(I realize this answer is mostly a compilation of comments and answers to other questions, but I'm having a hard time sorting through it all...)
I think the Wikipedia definitions are a great starting point:
"Science fiction is a genre of fiction dealing with imaginary but more or less plausible (or at least non-supernatural) content such as future settings, futuristic science and technology, space travel, aliens, and paranormal abilities."
"Fantasy is a genre of fiction that commonly uses magic and other supernatural phenomena as a primary element of plot, theme, or setting. Many works within the genre take place in imaginary worlds where magic is common. Fantasy is generally distinguished from the genres of science fiction and horror by the expectation that it steers clear of scientific and macabre themes, respectively, though there is a great deal of overlap between the three..."
And combined with Gilles' answer here:
I suggest the following guidelines (improvements welcome):
1. If it's marketed as SF, it's on-topic.
2. If magic, futuristic science or technology, alternate history, or other
sf-nal concept is an important part of the overall plot, it's on-topic.
(Alice in Wonderland, Clockwork Orange, etc.)
3. If the question is specifically about an sf-nal element, even if it's only
a minor part of the work, it's on-topic.
4. If it's set in an on-topic universe, it's on-topic.
5. If you're not sure it's SF but you think a good case can be made for it,
6. If there is a minor supernatural element (e.g. a fortune teller's prediction
comes true, or someone sees a ghost, or a story for children involving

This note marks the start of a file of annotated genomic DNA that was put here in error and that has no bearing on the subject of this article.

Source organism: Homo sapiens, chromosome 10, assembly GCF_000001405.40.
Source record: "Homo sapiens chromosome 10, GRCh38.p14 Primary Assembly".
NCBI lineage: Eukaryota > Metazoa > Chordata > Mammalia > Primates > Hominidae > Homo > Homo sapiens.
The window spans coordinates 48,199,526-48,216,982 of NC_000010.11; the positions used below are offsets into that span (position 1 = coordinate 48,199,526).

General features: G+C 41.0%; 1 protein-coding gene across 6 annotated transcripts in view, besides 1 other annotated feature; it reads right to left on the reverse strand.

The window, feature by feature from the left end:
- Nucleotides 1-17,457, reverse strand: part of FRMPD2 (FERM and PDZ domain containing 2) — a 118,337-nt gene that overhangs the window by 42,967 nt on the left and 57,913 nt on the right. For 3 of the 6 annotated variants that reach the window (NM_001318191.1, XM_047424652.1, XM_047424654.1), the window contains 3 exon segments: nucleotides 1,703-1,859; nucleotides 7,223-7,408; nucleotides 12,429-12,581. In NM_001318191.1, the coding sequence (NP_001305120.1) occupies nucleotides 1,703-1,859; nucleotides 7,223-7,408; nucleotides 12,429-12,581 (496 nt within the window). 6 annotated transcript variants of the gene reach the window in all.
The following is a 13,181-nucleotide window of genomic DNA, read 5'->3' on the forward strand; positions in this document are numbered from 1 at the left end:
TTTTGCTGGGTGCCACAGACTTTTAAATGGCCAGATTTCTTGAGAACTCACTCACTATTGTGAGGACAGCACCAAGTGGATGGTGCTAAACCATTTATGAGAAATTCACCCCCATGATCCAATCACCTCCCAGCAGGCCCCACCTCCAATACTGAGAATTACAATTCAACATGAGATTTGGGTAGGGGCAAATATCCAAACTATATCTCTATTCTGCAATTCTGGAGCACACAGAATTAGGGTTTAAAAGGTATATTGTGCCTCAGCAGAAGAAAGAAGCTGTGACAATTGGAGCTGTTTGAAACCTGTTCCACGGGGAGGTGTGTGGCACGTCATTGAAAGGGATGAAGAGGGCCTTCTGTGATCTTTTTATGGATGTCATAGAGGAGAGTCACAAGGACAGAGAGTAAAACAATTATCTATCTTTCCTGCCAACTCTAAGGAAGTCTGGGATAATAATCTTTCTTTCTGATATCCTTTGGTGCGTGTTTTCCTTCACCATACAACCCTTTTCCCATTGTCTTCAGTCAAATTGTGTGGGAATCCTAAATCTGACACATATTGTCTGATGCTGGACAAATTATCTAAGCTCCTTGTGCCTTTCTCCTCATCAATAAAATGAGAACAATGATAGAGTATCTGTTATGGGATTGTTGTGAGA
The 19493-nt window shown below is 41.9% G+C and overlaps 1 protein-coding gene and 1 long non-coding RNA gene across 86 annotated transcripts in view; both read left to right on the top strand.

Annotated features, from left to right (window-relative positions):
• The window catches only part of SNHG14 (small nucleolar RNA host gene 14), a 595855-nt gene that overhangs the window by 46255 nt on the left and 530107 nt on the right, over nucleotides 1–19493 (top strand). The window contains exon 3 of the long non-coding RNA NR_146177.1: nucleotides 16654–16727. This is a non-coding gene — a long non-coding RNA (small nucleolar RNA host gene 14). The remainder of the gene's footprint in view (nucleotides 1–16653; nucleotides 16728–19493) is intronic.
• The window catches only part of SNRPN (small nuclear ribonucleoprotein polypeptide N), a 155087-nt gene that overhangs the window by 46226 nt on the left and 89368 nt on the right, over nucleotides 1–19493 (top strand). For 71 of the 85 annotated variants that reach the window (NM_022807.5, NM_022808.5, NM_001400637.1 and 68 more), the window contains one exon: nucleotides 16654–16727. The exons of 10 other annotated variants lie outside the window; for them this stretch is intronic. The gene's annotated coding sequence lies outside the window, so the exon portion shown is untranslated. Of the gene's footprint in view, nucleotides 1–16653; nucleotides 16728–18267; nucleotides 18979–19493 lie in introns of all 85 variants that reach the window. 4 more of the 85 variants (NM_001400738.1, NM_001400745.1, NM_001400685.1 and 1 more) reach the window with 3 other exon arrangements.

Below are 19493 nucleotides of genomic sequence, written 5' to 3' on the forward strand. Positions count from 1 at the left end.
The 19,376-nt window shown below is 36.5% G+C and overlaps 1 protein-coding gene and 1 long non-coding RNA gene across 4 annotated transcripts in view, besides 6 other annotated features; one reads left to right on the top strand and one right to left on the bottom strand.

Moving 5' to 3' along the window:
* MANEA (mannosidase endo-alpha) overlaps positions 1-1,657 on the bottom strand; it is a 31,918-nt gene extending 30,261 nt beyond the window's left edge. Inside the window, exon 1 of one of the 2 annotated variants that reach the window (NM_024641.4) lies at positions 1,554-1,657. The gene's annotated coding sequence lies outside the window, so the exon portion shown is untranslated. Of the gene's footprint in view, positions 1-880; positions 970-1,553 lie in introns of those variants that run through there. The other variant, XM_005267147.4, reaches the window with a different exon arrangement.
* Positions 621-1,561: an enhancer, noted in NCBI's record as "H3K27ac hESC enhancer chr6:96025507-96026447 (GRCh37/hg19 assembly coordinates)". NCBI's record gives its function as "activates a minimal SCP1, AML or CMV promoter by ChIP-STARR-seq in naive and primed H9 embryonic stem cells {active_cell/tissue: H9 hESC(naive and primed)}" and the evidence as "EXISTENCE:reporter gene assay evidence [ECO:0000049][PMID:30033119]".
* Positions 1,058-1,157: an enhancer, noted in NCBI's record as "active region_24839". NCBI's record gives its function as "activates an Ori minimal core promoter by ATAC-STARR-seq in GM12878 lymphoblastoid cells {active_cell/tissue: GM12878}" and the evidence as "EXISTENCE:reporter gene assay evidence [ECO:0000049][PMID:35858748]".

anthropomorphic animals) but it's just a throwaway plot element that's
not particularly relevant to the question, it's off-topic.
(Finally, my own contribution:) I think some elaboration of rule 1 is necessary, and I think that's where the difference of opinion comes from.
If it's marketed as SF/F and/or if the author considers it SF/F, then it's on-topic.
If the author doesn't consider it to be SF/F, then it gets tricky. Vonnegut didn't like being considered an SF writer, but many people consider some of his work to be SF and I'd consider it to be on-topic.
OTOH, there've been questions about stories in The Bible, and I'd consider those off-topic because the vast majority of people who are interested in The Bible don't consider it to be fantasy, despite some fantastic elements.
I think that if the author doesn't consider it SF/F or if it's marketed as something other than SF/F, then it takes a clear contrary opinion of fans (or, in this case SciFi.SE members) to make it on-topic.
And that's the grey area MLP:FIM falls into. I think it (probably) wasn't considered as fantasy by its creators, and even if it was, the themes and plots are largely the same as any other kids' show - broadly, teaching them what's good and bad.
But since most SciFi.SE members are ok with considering it to be on-topic, and since it does fit the objective criteria to be considered "Fantasy" then it's fine. Personally, I think it is a borderline case, but I'm happy that others consider it on-topic.
It's worth pointing out that the themes of Friendship Is Magic are exactly the same as the previous generation of My Little Pony ("Ponyville") shows and movies but there are no questions about those shows. The MLP Ponyville movies have magic, and dragons (well, just Spike), and Breezies (a sort-of butterfly/pegasus/pixie creature), but they don't have the writing that appeals to adults, so I don't think even the most hard-core brony is interested in them. (I've got a daughter who's the target age for all things MLP, so I've seen almost all of them!)